Libertarians have it right when they say it’s not the government’s responsibility to legislate morality. It’s the people’s responsibility to be moral. Government’s job is to have “few laws, but unbreakable,” all directed at a stable, just (not fair, but just), constitutional society in which citizens have the best opportunity to live free and, one hopes, moral lives.
The fact is that, way too often, once government starts legislating morality, those efforts backfire. Prohibition is the perfect example of this backfire. By the second half of the 19th century, America was awash in liquor, and it was becoming a terrible problem, especially for the poor. It wasn’t at all uncommon for the family breadwinner, whether male or female, to drink away earnings and then die young from alcohol-related diseases or accidents.
Faced with this epic disaster, society responded with a vast Temperance movement aimed at getting people to stop drinking. This was a social movement — a grassroots movement, long before that term was invented. Young men swore temperance oaths and young women swore that “Lips that touch liquor shall never touch mine.”
By the time WWI started, vast swaths of America had voluntarily gone dry. Prohibition wasn’t the leading edge of Temperance, it was the tale end, and what a disastrous tail it was. Those who didn’t want to drink had already stopped. And those who did want to drink instantly became criminals for engaging in an activity as old as humankind. Worse, prohibiting a popular activity, even in its most reasonable form, created a giant vacuum that sucked in every two-bit criminal and big-time hood in America.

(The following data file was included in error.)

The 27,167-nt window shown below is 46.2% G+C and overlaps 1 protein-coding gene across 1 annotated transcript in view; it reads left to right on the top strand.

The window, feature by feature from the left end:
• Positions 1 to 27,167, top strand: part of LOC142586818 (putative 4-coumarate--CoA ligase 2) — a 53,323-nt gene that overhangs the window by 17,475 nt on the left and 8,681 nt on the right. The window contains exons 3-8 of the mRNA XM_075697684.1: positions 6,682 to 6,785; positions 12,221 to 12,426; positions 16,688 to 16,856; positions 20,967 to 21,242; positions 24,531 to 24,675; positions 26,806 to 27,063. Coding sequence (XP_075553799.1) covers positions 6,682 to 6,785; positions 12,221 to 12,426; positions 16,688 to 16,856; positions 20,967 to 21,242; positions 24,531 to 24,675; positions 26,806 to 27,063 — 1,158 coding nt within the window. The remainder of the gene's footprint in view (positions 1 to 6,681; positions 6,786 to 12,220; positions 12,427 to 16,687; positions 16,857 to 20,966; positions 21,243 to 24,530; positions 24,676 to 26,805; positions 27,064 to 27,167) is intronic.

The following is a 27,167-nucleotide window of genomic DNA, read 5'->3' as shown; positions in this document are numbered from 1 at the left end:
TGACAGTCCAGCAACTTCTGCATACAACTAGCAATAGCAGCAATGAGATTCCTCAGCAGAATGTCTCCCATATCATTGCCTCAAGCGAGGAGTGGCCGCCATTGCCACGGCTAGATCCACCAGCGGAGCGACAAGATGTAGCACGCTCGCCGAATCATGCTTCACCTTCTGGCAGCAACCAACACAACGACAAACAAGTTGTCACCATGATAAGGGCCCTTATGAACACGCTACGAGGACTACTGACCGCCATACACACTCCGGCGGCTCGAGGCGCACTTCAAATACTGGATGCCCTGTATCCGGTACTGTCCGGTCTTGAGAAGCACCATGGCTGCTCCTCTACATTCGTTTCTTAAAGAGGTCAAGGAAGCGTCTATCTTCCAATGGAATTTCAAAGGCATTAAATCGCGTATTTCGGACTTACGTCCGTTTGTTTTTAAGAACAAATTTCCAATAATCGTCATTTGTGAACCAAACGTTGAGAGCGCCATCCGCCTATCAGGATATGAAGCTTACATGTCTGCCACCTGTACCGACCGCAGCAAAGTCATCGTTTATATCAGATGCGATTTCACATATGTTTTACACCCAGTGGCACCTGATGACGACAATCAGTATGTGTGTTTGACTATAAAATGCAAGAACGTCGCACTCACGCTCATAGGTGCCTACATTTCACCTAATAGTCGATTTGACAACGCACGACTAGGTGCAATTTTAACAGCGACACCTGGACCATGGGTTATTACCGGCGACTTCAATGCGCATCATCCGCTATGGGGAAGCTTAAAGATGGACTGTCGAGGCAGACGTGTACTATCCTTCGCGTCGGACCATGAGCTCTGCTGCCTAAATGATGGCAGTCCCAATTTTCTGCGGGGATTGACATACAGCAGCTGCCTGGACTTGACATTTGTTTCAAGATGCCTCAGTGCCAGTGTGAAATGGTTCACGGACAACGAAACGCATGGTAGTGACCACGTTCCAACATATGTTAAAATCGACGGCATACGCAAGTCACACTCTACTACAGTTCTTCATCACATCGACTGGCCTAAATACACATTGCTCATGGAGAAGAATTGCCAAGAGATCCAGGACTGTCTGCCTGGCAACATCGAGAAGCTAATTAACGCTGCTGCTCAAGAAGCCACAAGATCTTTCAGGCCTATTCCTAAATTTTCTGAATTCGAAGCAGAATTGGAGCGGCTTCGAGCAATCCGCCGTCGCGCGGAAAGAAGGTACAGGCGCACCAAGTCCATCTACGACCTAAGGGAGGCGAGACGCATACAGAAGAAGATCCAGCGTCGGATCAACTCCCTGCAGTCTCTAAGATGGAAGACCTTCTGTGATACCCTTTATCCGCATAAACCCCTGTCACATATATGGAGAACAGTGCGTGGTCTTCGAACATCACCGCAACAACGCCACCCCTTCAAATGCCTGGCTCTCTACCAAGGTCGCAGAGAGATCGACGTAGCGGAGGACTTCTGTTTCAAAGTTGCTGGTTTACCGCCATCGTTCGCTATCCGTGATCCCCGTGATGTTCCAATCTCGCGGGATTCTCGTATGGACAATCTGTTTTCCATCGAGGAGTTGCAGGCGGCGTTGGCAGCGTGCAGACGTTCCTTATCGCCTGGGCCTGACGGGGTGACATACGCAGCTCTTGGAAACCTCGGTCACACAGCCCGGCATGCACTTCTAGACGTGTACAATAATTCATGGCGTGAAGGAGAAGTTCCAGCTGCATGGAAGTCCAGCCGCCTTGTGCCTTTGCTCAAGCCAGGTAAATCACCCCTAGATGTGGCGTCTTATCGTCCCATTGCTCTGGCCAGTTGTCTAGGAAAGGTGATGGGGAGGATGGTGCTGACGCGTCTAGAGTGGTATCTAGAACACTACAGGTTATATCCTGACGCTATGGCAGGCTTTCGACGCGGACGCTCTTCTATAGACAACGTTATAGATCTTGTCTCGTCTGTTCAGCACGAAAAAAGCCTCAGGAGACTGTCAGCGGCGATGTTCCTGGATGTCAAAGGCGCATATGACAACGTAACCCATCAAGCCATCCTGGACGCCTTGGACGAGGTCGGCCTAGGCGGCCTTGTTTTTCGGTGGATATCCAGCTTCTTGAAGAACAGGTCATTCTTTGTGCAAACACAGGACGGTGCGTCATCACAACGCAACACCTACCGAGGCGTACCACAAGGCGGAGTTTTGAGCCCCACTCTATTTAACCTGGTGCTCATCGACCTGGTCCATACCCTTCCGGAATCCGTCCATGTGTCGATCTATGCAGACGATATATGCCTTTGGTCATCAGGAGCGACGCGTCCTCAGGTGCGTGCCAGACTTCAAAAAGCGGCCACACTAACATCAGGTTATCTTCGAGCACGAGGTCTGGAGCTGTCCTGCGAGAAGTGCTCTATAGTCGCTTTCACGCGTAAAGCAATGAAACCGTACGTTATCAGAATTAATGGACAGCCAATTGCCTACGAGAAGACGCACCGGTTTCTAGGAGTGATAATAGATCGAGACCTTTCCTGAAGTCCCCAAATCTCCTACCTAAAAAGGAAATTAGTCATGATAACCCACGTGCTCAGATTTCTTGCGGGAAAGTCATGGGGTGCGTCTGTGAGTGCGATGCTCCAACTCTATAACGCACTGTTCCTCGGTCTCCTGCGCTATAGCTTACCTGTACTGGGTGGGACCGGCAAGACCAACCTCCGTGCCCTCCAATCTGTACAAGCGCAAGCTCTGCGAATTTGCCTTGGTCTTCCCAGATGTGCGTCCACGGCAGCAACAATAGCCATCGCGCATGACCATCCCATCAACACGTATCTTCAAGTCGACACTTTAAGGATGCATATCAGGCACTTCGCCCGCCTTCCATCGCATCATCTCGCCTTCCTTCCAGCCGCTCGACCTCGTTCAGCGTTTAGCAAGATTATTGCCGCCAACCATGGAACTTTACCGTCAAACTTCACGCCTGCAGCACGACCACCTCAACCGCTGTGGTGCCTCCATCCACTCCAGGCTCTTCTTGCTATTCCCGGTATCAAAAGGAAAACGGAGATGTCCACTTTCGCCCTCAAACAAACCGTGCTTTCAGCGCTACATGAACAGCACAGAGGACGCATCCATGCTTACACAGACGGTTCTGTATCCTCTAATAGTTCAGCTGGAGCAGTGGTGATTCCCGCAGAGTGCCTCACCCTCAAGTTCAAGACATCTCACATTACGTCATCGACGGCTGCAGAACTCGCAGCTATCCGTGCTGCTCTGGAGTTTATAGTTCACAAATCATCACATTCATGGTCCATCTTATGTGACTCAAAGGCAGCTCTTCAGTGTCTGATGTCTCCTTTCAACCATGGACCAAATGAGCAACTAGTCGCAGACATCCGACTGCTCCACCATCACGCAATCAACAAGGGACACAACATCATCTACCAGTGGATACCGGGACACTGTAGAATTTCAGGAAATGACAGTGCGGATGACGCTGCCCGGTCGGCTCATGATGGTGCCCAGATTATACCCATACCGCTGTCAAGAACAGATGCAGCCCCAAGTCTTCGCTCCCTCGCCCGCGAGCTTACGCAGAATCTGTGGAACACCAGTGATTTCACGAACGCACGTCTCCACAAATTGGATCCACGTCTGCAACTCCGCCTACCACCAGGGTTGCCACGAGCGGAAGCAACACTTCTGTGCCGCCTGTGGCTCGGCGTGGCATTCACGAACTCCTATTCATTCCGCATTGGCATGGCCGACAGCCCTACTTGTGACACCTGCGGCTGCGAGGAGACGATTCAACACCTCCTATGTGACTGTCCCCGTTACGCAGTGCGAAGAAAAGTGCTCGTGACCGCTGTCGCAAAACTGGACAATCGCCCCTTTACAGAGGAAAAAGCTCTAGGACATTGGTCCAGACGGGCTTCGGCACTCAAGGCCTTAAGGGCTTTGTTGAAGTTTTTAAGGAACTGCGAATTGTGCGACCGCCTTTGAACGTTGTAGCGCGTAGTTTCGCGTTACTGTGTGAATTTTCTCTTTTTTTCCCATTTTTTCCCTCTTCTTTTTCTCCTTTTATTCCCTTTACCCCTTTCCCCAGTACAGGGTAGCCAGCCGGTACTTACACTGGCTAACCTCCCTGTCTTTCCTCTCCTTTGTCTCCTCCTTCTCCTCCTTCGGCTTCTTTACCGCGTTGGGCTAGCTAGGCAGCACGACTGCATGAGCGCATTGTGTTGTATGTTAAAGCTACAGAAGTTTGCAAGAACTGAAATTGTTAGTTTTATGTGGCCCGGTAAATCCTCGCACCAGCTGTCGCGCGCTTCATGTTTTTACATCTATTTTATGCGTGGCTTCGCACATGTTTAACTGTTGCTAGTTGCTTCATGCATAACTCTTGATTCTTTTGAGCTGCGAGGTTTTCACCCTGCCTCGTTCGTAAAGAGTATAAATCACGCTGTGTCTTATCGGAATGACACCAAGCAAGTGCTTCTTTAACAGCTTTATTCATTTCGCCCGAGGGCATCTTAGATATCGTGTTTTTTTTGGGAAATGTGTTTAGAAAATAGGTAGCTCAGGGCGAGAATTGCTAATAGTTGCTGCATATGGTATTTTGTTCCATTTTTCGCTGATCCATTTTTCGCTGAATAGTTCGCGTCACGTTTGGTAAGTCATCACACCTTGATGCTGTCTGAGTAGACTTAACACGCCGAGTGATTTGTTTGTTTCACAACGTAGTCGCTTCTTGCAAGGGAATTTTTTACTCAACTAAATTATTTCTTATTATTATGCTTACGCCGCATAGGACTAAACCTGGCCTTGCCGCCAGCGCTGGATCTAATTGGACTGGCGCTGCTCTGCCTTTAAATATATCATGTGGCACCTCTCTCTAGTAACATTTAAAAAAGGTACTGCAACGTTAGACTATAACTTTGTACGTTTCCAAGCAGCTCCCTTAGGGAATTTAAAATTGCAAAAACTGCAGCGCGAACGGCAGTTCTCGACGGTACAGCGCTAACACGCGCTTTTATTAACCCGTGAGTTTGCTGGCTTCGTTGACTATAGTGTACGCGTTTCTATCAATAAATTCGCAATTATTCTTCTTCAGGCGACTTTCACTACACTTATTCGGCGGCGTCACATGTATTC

When alcohol was outlawed, only outlaws drank, brewed, and sold the stuff. Not only did Prohibition fail to legislate morality, it undid much that the previous Temperance movement, which relied on peer pressure and moral suasion, had achieved when it came to convincing Americans to temper their drinking.
Just as bad as legislating morality is legislating immorality, which is where today’s American governments, local, state, and national go. I stumbled across this fact when I tried to go online to renew a prescription for one of my children and was told that I couldn’t have any access to my child’s medical record, including prescriptions. In California, when a child turns 12, he or she can keep secret his or her record. My kid can’t get her ears pierced, can’t go paint-balling, can’t ski, and can’t get a salon tan without my input, but your daughter and mine can get the Pill or an abortion without your being the wiser for it.
As it happens, the Pill, which some schools hand out like candy, is anything but innocuous. To begin within, it’s ridiculous to think that you can feed nuclear-powered hormones into a prepubescent or pubescent girl without have some effect on what should be her natural development. In addition to that, those side effects you hear about the Pill are real. Girls are worried they’ll gain weight if they go on the Pill. What they should be worried about is strokes, blood clots, or vomiting themselves to death. I’ve known people who have suffered from all of these side effects although, thankfully, all survived. This is the last thing that loving parents should allow the state to determine for their child without parental input.